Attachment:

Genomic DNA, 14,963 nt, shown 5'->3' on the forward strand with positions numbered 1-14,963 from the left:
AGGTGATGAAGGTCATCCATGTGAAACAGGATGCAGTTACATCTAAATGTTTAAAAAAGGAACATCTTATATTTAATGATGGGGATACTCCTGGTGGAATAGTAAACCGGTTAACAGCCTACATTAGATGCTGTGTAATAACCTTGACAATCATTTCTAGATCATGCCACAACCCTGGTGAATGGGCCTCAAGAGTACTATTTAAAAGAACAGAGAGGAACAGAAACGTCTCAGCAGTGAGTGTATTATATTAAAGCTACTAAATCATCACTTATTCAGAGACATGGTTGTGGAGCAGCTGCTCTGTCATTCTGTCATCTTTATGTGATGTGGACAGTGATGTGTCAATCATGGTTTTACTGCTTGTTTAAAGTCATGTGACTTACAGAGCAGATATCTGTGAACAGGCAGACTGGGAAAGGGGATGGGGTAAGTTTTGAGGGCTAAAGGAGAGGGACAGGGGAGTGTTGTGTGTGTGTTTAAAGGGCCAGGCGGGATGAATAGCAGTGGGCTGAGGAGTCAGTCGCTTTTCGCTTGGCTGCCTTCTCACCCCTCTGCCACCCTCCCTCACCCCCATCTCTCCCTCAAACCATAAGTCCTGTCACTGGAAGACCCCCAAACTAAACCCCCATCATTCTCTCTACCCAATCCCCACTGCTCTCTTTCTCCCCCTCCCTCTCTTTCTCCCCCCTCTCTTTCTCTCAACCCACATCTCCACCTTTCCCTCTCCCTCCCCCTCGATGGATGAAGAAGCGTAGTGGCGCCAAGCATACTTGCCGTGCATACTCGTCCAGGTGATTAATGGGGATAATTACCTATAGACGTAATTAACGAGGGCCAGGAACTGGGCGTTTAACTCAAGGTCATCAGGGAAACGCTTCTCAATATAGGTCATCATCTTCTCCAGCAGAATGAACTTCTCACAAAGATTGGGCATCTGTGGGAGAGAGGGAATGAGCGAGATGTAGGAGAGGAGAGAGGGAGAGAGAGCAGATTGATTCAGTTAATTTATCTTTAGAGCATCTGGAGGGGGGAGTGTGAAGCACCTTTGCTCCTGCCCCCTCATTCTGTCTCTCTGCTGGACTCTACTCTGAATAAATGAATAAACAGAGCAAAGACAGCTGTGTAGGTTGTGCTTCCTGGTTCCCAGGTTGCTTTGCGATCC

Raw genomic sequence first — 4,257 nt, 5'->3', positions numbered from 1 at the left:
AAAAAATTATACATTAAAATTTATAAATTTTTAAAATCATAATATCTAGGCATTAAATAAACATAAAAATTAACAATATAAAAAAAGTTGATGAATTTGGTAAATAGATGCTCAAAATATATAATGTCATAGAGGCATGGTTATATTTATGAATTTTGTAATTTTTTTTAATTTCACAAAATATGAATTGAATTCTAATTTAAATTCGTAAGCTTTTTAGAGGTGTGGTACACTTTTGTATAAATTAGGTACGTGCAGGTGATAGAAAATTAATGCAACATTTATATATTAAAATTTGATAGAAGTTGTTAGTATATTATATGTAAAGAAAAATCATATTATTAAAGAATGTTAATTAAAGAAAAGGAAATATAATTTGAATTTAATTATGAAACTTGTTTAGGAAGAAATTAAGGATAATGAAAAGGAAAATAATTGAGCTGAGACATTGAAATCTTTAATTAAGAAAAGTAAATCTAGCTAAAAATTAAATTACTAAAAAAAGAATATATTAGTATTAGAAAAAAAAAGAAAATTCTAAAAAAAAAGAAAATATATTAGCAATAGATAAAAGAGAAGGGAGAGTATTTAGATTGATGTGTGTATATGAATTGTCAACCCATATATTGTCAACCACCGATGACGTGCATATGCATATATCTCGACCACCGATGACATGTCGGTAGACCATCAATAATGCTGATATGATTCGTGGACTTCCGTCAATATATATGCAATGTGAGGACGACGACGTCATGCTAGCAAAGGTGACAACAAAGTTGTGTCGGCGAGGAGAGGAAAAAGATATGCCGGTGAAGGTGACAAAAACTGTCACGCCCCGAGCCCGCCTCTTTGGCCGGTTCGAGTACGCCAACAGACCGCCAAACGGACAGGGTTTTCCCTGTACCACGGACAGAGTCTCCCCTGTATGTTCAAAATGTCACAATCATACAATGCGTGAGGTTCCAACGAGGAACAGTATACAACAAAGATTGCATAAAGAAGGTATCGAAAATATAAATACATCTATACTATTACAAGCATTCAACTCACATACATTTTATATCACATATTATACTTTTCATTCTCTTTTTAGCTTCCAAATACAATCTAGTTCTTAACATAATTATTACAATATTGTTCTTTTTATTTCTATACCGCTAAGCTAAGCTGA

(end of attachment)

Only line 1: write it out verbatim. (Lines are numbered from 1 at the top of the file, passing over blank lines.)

Genomic DNA, 14,963 nt, shown 5'->3' on the forward strand with positions numbered 1-14,963 from the left: